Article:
“We can be as smart as we think we are as coaches, but it’s really what the players can digest and translate to the field on Friday night.” Tyler Roach, Head Coach, La Jolla High School

Tuesday: Heavy Practice

La Jolla typically straps on the pads Tuesday for their heaviest, most physical practice of the week. Inside runs are a big focus, and the offense works on their first-down drive starters. “What the core plays are for the week, we’ll really emphasize those on Tuesday,” said Roach. In full team sessions, they’ll dive deeper into the opponent's base alignment and looks.

On Tuesday night, Roach shares more playlists with his players, specifically his quarterbacks, covering the 3rd down and red zone work he did the night before. 

Wednesday: Tempo Practice

The lights come on Wednesday night for an up-tempo practice in shells. “We’ve seen the base stuff now,” said Roach. “The second time through things are moving a bit faster, and we’ll also start to show some exotic looks.” 

They’ll hold a blitz period to cover what the opponent likes to do with pressure packages and work on blitz pickup to gain familiarity with it. 

Roach meets with his quarterbacks and quarterbacks’ coach to connect on the game plan and call sheet. They’ll cover what they liked and didn’t like over the week to help refine the call sheet. “I really want that player buy-in of what they’re feeling good about and confident in,” he said. They’ll continue the dialogue in a text thread as the game plan and call sheet get finalized. 

He’ll dive back into the film on Wednesday night, building a Hudl playlist of explosive plays against their opponent. Here, he looks for any trends that stand out and what other teams did to attack them. “I’m seeing if I’ve got any of that stuff built into my game plan, or any last-minute things I want to build in the game plan,” said Roach.

Thursday + Friday: Final Run-Through

On Thursday, La Jolla gets their final run-through practice in. Here, they’ll work on things like gadget plays, and situational elements like end-of-game or end-of-half scenarios. 

Friday brings some last-minute prep. The team goes through a pregame walk-through, and Roach gives the quarterback the call sheets to look over. “At that point, the work’s done and it’s time to strap it up and get after it,” he said.

When you zoom out from the day-by-day view, a few core principles of Roach’s approach to game planning emerge.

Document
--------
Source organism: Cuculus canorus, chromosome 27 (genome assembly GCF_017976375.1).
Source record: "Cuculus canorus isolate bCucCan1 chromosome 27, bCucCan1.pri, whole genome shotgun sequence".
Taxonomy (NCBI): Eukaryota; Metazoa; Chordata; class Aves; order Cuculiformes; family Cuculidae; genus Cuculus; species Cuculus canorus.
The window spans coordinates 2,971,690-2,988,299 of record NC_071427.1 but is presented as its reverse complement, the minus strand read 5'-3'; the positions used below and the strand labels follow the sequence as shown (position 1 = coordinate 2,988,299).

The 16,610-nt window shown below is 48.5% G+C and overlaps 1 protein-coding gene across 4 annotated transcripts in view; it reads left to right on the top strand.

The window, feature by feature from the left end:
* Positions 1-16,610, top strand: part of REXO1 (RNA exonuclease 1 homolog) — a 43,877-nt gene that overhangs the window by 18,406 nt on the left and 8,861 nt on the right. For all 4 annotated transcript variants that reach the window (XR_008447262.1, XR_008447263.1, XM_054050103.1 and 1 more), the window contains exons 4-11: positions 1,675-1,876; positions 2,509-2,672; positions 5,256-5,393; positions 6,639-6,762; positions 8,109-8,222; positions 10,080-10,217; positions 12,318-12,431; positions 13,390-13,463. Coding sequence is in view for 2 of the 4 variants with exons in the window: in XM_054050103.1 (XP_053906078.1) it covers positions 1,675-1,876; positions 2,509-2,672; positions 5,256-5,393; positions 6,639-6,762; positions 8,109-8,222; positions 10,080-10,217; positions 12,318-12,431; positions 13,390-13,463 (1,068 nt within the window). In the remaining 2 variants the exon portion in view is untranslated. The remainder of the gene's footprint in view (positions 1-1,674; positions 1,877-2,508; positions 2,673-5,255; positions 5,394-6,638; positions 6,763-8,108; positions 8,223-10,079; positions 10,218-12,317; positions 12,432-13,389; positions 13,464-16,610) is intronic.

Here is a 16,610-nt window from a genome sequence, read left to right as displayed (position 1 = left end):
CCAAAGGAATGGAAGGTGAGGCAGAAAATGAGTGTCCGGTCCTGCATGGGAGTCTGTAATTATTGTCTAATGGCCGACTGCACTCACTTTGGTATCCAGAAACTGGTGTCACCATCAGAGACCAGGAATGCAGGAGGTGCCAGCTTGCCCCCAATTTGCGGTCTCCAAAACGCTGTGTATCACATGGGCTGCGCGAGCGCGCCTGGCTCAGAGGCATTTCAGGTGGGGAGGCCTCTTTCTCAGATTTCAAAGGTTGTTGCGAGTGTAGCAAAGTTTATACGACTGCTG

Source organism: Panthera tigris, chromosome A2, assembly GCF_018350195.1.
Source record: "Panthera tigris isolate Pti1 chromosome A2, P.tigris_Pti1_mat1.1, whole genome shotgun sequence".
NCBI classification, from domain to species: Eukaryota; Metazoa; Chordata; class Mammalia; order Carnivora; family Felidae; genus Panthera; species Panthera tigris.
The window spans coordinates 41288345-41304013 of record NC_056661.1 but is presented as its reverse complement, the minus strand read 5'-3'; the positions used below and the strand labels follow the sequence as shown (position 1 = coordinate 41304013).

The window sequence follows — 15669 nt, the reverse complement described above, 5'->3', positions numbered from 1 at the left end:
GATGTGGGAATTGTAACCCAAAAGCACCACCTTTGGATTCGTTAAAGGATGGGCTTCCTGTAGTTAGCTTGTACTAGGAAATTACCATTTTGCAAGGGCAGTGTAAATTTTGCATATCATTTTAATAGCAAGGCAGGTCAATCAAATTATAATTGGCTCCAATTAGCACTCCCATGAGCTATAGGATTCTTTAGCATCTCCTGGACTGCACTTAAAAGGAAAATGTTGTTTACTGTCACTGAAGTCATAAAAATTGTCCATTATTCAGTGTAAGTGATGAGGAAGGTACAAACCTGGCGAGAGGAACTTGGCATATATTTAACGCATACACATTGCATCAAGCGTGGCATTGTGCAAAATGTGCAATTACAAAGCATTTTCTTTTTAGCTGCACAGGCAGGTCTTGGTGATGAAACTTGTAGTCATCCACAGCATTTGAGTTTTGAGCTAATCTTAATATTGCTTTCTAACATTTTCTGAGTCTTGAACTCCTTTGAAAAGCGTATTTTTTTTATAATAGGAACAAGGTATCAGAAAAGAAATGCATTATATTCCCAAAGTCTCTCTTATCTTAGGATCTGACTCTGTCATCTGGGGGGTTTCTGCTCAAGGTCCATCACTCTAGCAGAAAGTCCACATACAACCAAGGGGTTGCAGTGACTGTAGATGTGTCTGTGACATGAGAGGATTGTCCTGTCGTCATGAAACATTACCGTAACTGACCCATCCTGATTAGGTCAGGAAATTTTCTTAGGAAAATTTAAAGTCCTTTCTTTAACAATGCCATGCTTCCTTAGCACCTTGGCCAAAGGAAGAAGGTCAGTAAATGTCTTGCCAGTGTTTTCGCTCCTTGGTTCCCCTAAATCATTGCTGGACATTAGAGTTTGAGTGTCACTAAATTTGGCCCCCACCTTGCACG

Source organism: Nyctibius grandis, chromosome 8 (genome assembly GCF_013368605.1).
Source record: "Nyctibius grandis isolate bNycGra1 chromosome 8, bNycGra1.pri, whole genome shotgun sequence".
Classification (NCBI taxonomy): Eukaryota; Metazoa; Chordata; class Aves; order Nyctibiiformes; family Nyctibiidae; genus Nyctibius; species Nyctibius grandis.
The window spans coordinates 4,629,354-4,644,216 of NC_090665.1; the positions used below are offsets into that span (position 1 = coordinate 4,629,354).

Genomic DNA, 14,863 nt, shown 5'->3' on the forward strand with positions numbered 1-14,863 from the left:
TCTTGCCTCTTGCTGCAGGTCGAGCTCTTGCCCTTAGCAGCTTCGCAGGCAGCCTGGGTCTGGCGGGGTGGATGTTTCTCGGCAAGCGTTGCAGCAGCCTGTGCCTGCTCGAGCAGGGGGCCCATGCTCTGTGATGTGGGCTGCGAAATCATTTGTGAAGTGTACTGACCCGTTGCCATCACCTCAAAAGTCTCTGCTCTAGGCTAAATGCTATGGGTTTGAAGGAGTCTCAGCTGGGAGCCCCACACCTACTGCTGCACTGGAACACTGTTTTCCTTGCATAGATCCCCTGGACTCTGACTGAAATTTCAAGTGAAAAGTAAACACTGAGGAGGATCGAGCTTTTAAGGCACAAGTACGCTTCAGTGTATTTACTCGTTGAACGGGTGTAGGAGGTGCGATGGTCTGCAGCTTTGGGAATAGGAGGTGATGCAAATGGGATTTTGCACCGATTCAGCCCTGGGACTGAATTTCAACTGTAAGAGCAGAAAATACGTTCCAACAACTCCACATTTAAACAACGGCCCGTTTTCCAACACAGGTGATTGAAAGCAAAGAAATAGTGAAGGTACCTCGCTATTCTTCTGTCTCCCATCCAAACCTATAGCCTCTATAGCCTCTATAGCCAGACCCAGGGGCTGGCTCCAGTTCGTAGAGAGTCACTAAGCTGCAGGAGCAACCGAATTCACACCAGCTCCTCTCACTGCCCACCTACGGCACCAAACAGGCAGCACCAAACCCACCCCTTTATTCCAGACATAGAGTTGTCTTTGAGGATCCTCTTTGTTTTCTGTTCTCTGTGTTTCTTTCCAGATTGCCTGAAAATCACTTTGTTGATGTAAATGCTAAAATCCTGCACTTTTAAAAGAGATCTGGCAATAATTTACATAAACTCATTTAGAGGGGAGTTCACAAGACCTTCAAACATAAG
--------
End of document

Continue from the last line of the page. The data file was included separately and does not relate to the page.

Keeping Things Digestible

Roach shares clips with players in small increments over the week. It’s an area he’s grown as a coach. “I've learned over the years if you try to do too much in a week…you’re not going to build a ton of confidence in your players,” he said.

Understanding that not everyone is as eager to jump in the film, he’s reworked his messaging to players, positioning film study as a 5-10 minute undertaking to help the team prepare and excel.

“We can be as smart as we think we are as coaches,” said Roach, “but it’s really what the players can digest and translate to the field on Friday night.”

Leveraging Technology

Roach’s full-time job is in IT, so it’s no surprise he relies on technology as a coach to be more efficient with the time of players and his staff.

Tools like Google Docs and Hudl allow players and coaches to review film, communicate and collaborate on their own time. 

Tech is also a way for La Jolla coaches to meet players where they’re at. “We try to get more involved on social media to connect with the players and relate things so it makes sense to them,” said Roach. 

The Importance of Delegating

With a family and a full-time job, Roach’s plate is already full. It would be even more so if he didn’t delegate elements of game planning to his staff. 

Helping ambitious coaches within his staff take the next steps in their careers has been an off-season focal point for him. “Don’t be afraid to ask,” he advised young coaches. “I guarantee the head coach has something you can get involved in.”

It’s been effective in giving more film study responsibilities and opportunities to share their thoughts to coaches who want it. “At the end of the day, we want everyone's opinion,” said Roach. “That’s what makes a cohesive team, a cohesive staff when everyone feels like their voice matters.”